Dmytro’s wife Svetlana was trying to clear up his mother’s destroyed flat in the building next door, which was still standing. She said the Russians stopped attempts to rescue any survivors.
“They were all our neighbours”, she said. “Shortly after the attack, people nearby heard some voices, Russian soldiers stopped them digging. They threatened to shoot if they tried.”
“There are a lot of people left under the rubble,” confirmed another woman, Maria, who was busy sorting mirrors and pictures that could be salvaged and throwing the rest into a skip behind her apartment block. “My soul hurts. I knew all those people. We knew they were there from the first day, but they wouldn’t let us get them out.”
Maria and many others told us that Russian troops looted their property.
The Russians “stole everything that glittered,” she said. “They even took my lingerie. They beat everything, they gutted everything… it’s all smashed.”
Many people left Borodyanka when the invasion began on 24 February. A few who have come back were walking around the ruins, dazed and distressed by what they were seeing.
Svitlana Gontar, who had just returned on Tuesday morning, sobbed as she saw what had become of her hometown.
“It was so green. It was really nice. Kids studied here. We had three schools, a technical and a music college. Now, we don’t have anything. Children have lost their childhood, their memories, everything.”
Outside the golden-domed Ukrainian Orthodox church, a local priest, Father Dmytro, was supervising the distribution of bread outside the golden-domed church. He said he had witnessed Russian snipers killing civilians.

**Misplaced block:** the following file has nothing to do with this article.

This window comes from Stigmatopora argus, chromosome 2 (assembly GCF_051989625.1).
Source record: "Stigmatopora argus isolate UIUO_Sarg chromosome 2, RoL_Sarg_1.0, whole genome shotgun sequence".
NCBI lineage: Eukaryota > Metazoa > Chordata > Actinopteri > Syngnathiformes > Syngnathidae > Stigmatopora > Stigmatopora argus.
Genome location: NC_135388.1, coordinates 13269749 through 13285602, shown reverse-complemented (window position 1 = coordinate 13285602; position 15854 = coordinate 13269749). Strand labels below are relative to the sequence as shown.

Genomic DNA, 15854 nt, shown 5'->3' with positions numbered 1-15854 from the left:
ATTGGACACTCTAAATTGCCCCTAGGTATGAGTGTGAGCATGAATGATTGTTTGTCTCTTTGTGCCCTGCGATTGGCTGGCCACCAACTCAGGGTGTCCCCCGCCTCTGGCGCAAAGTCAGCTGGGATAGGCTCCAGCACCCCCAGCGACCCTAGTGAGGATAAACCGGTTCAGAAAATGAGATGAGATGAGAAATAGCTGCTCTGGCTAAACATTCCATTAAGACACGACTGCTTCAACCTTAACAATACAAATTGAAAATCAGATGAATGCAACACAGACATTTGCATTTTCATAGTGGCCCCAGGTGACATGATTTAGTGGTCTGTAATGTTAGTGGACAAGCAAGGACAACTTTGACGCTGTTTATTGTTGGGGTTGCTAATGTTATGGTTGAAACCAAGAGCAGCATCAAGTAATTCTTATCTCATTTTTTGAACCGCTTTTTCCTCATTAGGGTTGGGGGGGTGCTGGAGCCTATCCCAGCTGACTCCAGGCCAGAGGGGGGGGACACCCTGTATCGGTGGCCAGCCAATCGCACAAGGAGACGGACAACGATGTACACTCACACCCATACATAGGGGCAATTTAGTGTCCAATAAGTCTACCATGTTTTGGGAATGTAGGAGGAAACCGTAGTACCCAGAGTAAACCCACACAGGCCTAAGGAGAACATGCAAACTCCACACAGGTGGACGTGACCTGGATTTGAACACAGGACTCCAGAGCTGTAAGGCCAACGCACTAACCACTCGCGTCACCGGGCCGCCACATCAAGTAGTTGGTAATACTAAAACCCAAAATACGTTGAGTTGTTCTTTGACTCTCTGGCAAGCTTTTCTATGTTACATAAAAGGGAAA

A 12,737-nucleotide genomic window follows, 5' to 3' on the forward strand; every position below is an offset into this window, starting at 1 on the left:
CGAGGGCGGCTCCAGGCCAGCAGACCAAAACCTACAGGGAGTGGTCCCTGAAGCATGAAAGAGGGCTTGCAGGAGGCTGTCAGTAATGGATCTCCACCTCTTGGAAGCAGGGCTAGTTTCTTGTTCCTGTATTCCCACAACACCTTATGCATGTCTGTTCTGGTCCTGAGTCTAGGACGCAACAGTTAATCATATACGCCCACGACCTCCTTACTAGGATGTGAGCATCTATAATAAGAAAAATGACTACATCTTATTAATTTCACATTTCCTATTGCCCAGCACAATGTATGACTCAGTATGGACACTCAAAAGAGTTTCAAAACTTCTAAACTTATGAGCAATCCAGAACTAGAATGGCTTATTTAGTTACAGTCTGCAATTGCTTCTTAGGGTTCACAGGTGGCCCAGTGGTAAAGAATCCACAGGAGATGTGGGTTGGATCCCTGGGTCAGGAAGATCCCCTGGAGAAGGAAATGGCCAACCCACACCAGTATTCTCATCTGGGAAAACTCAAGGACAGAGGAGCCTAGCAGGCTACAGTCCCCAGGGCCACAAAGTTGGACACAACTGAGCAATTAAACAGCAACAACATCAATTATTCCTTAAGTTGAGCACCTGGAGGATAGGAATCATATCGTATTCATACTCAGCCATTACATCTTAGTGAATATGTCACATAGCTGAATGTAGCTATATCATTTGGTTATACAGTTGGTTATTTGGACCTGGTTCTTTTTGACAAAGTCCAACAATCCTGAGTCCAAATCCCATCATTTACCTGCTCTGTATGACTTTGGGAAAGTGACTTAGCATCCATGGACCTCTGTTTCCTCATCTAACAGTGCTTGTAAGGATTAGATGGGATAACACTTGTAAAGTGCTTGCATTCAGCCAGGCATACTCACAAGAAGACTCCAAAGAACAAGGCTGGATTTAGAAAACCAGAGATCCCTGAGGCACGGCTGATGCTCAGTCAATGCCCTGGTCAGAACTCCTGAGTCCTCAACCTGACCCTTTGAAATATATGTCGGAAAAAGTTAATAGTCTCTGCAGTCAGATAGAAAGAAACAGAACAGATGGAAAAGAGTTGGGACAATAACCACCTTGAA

“It was the 2 March near the petrol station. We were driving along, followed by two civilian cars. They just shot them – it was an execution.”
“Since the Russians left, we have tried to provide humanitarian aid – mostly supplies from western Ukraine. But it has to be food that will keep. Most people still don’t have any power or heat.”
The biggest bomb sites in Borodyanka could only have been hit by air strikes or ballistic missiles. The laws of war state civilians are protected and killing them is a crime unless they are involved with military action.
Unless it can be proved that the blocks of flats were military sites, then their destruction and the death of the hundreds whose bodies local police fear lie underneath, could amount to a war crime.
Reports of actions by Russian forces in Ukraine that could be crimes of war are accumulating. One question is what redress, if any, will be available for victims and their families.
The best recent example was the war crimes tribunal in The Hague that prosecuted some of the worst perpetrators in the wars of former Yugoslavia in the 1990s. That was authorised by the UN Security Council.
But Russia is a veto-wielding permanent member, so that avenue is likely to be closed for Ukraine.
Father Dmytro has no doubt about what Russia’s actions in his country amount to. “[The Russians] did everything possible to destroy the country of Ukraine. This was not a war between armies – this war was against the entire country of Ukraine.”